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Upgrade safe JCE deployment for Java on RHEL

As computers get faster and faster the standard approaches to security have become less and less effective at thwarting the variety of attacks we are likely, or–in some cases–unlikely to face. Unfortunately, in response to these advances our best response to date has been to up the ceiling on our current standard approaches at securing data. This usually means using encryption algorithms with larger and larger key sizes. If you are a Java developer or Java application administrator this means you are more likely than ever to encounter situations where the standard encryption algorithms in your JDK are inadequate to meet your business needs.
Due to import control restrictions the standard encryption shipped with most Java implementations is limited. The maximum key sizes allowed by the default “strong” jurisdiction policy files is 128 bits. If you try and use an encryption key with anything larger you are likely to encounter an InvalidKeyException due to an Illegal key size. In order to work around this issue it is generally necessary to agree to not violate export regulations before you can then download the Java Cryptography Extension (JCE) for your JDK and install it.

It’s a very simple matter for most people to download and update their Java environment with the “unlimited” strength policy files. According to the README file contained in the download simply backup your current local_policy.jar and US_export_policy.jar located in/lib/security and replace them with the unlimited strength versions contained in the download.

However, if you inspect these files on a typical Red Hat system using the Sun Java packages provided by Red Hat you will most likely find they are a symlinks to /etc/alternatives. One could easily ignore this and clobber the target files with the JCE replacement files, and it will most likely work–at least until the next Java update. A cleaner solution is to leverage the alternatives framework to provide an upgrade safe deployment of the JCE policy files.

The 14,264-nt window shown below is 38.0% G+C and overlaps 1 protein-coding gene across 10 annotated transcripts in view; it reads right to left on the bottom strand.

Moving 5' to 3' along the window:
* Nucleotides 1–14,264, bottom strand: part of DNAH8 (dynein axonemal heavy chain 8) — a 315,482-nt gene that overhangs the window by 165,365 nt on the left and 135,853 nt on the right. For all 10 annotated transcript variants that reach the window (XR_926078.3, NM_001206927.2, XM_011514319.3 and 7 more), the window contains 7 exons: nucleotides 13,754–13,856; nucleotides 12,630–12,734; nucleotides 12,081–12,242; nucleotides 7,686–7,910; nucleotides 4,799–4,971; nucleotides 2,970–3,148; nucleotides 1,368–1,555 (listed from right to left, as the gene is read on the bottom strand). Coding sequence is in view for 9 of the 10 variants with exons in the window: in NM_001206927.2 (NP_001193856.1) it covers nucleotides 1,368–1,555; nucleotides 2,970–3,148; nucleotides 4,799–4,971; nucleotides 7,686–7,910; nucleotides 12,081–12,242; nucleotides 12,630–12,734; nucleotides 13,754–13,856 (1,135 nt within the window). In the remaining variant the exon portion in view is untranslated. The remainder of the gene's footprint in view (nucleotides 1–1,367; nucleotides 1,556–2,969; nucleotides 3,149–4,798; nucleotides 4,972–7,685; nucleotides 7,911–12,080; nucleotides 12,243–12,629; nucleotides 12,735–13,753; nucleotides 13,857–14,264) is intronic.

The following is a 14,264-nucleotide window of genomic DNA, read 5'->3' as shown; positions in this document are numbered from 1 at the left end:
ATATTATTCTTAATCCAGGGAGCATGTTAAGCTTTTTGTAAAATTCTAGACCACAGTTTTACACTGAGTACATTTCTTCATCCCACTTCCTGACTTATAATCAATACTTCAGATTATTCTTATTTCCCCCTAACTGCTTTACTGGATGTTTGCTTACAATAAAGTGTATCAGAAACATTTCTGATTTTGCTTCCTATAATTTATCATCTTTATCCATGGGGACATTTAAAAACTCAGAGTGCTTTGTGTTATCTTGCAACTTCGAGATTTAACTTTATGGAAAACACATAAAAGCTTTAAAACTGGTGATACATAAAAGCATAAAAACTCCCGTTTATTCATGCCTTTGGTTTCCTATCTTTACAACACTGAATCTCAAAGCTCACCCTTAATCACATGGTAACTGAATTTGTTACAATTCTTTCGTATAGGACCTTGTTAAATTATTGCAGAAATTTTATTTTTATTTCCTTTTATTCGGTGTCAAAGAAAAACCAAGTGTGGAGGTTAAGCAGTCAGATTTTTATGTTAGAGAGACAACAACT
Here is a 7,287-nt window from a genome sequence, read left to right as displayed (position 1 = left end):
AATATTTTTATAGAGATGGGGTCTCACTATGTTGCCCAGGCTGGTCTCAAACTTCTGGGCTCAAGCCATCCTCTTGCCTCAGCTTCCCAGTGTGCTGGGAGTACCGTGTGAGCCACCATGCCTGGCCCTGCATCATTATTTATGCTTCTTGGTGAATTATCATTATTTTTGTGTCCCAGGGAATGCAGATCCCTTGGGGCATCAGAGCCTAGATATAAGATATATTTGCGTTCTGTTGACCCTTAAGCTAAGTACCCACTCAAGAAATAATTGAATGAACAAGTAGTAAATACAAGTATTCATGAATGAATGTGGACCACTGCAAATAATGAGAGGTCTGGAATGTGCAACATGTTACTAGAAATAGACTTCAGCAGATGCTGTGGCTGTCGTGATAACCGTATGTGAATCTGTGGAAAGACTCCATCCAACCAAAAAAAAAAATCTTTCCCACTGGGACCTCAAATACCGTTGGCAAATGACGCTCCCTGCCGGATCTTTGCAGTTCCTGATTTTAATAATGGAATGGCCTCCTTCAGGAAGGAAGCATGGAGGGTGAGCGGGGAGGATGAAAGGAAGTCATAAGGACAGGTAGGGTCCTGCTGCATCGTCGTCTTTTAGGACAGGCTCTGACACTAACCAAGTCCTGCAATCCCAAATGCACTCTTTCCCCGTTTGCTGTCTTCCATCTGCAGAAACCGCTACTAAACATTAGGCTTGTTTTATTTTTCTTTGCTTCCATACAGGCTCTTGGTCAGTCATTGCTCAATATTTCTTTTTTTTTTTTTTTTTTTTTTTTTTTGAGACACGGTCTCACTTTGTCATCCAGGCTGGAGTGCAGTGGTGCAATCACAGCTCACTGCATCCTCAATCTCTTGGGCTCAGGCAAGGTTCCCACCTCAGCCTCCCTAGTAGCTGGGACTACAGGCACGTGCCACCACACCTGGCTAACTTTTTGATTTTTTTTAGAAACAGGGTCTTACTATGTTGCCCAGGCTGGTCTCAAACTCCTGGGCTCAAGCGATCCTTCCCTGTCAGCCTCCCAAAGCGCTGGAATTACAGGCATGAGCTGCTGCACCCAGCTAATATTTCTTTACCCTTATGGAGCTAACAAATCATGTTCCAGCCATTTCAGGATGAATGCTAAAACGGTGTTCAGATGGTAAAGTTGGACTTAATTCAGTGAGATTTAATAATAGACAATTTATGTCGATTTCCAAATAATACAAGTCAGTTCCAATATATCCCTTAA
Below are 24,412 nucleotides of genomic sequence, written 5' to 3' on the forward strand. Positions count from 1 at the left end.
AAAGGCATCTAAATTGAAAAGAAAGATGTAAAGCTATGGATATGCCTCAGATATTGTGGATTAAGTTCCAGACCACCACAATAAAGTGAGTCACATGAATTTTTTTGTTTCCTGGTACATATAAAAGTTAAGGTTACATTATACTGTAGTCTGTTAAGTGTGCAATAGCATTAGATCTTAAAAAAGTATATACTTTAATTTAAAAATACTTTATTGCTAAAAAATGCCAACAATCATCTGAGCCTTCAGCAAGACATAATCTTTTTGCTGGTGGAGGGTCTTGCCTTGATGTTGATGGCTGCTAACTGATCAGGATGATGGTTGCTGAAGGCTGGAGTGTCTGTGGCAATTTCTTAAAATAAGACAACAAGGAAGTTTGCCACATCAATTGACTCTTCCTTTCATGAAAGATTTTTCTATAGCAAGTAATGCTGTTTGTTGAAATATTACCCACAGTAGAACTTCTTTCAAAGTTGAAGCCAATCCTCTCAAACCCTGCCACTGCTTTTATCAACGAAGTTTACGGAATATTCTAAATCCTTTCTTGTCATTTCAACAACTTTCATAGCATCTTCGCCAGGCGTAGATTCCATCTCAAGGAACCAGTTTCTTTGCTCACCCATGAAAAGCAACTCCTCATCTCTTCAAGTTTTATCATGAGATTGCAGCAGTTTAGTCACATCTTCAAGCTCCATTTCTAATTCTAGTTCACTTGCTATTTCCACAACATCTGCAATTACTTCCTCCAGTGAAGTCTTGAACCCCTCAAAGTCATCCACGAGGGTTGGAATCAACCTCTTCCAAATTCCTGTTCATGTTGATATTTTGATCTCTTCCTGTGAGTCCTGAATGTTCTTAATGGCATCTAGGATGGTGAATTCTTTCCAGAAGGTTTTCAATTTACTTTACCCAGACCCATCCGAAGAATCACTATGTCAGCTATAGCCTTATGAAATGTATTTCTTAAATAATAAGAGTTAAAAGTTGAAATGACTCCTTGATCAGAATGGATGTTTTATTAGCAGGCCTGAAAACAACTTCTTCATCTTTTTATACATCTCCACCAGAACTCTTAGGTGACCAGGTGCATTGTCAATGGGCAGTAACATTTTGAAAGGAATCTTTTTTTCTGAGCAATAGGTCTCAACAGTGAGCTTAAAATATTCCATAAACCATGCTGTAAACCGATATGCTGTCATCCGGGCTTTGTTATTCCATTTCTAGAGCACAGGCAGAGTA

First you need to ensure you are using the Java packages provided by Red Hat. If you are a paying RHEL subscriber there’s no reason you shouldn’t be using them. They are in the RHEL Supplementary channel in RHN. You should see “rhel-x86_64-server-supplementary-5” or something similar depending on your release and architecture listed when you issue a yum repolist command. If your system is not currently subscribed to the Supplementary channel  you will need to add the channel to the system in RHN, Satellite server, or from the command line using rhn-channel –add.

Red Hat provides JRE/JDK packages and support for both Sun/Oracle and IBM. This command will provide a complete listing of all the Java packages currently installed and/or available to your system:
$ sudo yum list java*

For Sun Java 6 you would need one or more of the following packages:
java-1.6.0-sun.i586
java-1.6.0-sun.x86_64
java-1.6.0-sun-devel.i586
java-1.6.0-sun-devel.x86_64

The -devel packages are for the full JDK which can be ignored if you only need a Java Runtime Environment. Technically the policy files are not 32 or 64 bit specific, but the RPM packages duplicate them to avoid file conflicts. However, we can easily support both a 32 bit and a 64 bit JRE with a single copy of the JCE files which can be download from Oracle:
http://www.oracle.com/technetwork/java/javase/downloads/jce-6-download-429243.html

Rather than place them in the “typical” location under /lib/security we’re going to create a new location similar to where the Red Hat RPM’s place them:
$ sudo mkdir -p /usr/lib/jvm-private/sun/jce/unlimited

Copy or move local_policy.jar and US_export_policy.jar from the zip download into this location. If you issue a tree command on /usr/lib/jvm-private/ it should look something similar to the following if you have both the 32 and 64 bit JRE installed, but only one or the other is required.

$ tree /usr/lib/jvm-private/
/usr/lib/jvm-private/
├── java-1.6.0-sun
│   └── jce
│       └── vanilla
│           ├── local_policy.jar
│           └── US_export_policy.jar
├── java-1.6.0-sun.x86_64
│   └── jce
│       └── vanilla
│           ├── local_policy.jar
│           └── US_export_policy.jar
└── sun
└── jce